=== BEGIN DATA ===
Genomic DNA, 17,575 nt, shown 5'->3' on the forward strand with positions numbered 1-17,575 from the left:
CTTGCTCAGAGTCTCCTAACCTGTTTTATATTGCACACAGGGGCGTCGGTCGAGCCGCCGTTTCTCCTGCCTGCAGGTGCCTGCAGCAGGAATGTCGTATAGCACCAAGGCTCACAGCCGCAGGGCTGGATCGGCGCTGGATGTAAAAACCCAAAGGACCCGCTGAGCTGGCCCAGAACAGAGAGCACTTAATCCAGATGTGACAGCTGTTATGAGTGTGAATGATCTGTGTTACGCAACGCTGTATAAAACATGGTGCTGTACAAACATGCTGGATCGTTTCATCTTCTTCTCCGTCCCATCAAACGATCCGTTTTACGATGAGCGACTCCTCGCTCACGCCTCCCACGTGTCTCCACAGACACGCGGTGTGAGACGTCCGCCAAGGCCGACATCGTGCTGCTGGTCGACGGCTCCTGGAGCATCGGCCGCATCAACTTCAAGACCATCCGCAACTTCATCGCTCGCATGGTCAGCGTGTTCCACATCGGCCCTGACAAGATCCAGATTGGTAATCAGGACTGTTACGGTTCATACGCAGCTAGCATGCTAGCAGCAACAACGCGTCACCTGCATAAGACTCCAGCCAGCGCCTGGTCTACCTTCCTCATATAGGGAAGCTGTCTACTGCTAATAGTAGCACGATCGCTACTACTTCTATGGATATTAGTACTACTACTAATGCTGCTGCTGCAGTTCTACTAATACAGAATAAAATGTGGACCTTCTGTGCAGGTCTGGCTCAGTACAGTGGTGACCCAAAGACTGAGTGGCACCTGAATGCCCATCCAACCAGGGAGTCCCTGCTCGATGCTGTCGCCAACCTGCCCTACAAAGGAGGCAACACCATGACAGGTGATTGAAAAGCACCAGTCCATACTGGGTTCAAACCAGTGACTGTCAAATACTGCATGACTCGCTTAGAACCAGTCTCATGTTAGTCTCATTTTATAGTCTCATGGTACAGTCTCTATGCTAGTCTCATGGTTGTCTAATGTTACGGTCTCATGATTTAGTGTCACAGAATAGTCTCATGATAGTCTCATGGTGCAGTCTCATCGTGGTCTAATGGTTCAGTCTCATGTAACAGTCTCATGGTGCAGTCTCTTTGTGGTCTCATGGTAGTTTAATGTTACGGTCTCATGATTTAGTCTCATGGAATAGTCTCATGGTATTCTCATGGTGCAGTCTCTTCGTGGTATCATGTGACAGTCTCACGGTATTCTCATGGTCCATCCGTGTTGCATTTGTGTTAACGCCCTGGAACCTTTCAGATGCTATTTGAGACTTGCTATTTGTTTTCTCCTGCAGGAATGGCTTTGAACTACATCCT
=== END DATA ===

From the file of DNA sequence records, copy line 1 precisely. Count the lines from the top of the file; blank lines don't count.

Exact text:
Genomic DNA, 17,575 nt, shown 5'->3' on the forward strand with positions numbered 1-17,575 from the left: